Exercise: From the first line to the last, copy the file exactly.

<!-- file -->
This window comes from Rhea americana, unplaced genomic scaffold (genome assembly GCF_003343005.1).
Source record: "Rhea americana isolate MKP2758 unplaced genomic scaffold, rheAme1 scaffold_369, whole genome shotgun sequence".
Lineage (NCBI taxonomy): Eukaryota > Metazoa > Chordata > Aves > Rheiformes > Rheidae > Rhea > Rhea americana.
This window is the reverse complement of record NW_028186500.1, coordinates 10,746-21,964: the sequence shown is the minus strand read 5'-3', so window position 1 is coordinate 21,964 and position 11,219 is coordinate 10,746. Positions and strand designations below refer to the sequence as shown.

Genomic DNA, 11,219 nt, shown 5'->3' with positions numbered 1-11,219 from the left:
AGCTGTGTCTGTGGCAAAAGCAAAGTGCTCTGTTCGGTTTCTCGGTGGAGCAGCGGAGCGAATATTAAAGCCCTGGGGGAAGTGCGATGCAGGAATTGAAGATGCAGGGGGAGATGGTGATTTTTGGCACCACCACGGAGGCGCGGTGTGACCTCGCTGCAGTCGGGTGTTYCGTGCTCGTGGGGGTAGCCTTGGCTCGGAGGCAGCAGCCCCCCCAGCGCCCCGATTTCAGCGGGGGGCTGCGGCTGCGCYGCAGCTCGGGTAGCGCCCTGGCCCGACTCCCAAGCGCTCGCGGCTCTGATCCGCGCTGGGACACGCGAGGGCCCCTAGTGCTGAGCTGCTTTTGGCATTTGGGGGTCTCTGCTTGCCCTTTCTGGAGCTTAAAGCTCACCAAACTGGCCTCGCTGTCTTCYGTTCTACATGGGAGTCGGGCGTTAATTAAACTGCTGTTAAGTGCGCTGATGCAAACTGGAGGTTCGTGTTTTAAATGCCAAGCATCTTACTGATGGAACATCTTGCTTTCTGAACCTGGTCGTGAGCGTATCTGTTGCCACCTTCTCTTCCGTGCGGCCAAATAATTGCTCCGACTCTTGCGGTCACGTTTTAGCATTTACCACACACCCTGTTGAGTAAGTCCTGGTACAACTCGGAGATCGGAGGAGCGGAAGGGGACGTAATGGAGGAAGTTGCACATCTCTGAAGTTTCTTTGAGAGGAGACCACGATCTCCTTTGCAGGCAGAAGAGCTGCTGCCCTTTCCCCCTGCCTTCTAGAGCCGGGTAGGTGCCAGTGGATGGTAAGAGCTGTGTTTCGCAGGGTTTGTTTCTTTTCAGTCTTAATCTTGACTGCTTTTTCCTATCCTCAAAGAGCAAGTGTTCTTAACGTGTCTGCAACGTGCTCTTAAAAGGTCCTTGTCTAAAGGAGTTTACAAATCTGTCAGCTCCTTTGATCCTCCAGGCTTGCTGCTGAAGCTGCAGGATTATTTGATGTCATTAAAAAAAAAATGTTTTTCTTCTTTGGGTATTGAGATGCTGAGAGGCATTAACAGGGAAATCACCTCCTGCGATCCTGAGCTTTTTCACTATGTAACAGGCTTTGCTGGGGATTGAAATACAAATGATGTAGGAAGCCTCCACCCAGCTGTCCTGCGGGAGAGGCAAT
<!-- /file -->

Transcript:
This window comes from Rhea americana, unplaced genomic scaffold (genome assembly GCF_003343005.1).
Source record: "Rhea americana isolate MKP2758 unplaced genomic scaffold, rheAme1 scaffold_369, whole genome shotgun sequence".
Lineage (NCBI taxonomy): Eukaryota > Metazoa > Chordata > Aves > Rheiformes > Rheidae > Rhea > Rhea americana.
This window is the reverse complement of record NW_028186500.1, coordinates 10,746-21,964: the sequence shown is the minus strand read 5'-3', so window position 1 is coordinate 21,964 and position 11,219 is coordinate 10,746. Positions and strand designations below refer to the sequence as shown.

Genomic DNA, 11,219 nt, shown 5'->3' with positions numbered 1-11,219 from the left:
AGCTGTGTCTGTGGCAAAAGCAAAGTGCTCTGTTCGGTTTCTCGGTGGAGCAGCGGAGCGAATATTAAAGCCCTGGGGGAAGTGCGATGCAGGAATTGAAGATGCAGGGGGAGATGGTGATTTTTGGCACCACCACGGAGGCGCGGTGTGACCTCGCTGCAGTCGGGTGTTYCGTGCTCGTGGGGGTAGCCTTGGCTCGGAGGCAGCAGCCCCCCCAGCGCCCCGATTTCAGCGGGGGGCTGCGGCTGCGCYGCAGCTCGGGTAGCGCCCTGGCCCGACTCCCAAGCGCTCGCGGCTCTGATCCGCGCTGGGACACGCGAGGGCCCCTAGTGCTGAGCTGCTTTTGGCATTTGGGGGTCTCTGCTTGCCCTTTCTGGAGCTTAAAGCTCACCAAACTGGCCTCGCTGTCTTCYGTTCTACATGGGAGTCGGGCGTTAATTAAACTGCTGTTAAGTGCGCTGATGCAAACTGGAGGTTCGTGTTTTAAATGCCAAGCATCTTACTGATGGAACATCTTGCTTTCTGAACCTGGTCGTGAGCGTATCTGTTGCCACCTTCTCTTCCGTGCGGCCAAATAATTGCTCCGACTCTTGCGGTCACGTTTTAGCATTTACCACACACCCTGTTGAGTAAGTCCTGGTACAACTCGGAGATCGGAGGAGCGGAAGGGGACGTAATGGAGGAAGTTGCACATCTCTGAAGTTTCTTTGAGAGGAGACCACGATCTCCTTTGCAGGCAGAAGAGCTGCTGCCCTTTCCCCCTGCCTTCTAGAGCCGGGTAGGTGCCAGTGGATGGTAAGAGCTGTGTTTCGCAGGGTTTGTTTCTTTTCAGTCTTAATCTTGACTGCTTTTTCCTATCCTCAAAGAGCAAGTGTTCTTAACGTGTCTGCAACGTGCTCTTAAAAGGTCCTTGTCTAAAGGAGTTTACAAATCTGTCAGCTCCTTTGATCCTCCAGGCTTGCTGCTGAAGCTGCAGGATTATTTGATGTCATTAAAAAAAAAATGTTTTTCTTCTTTGGGTATTGAGATGCTGAGAGGCATTAACAGGGAAATCACCTCCTGCGATCCTGAGCTTTTTCACTATGTAACAGGCTTTGCTGGGGATTGAAATACAAATGATGTAGGAAGCCTCCACCCAGCTGTCCTGCGGGAGAGGCAAT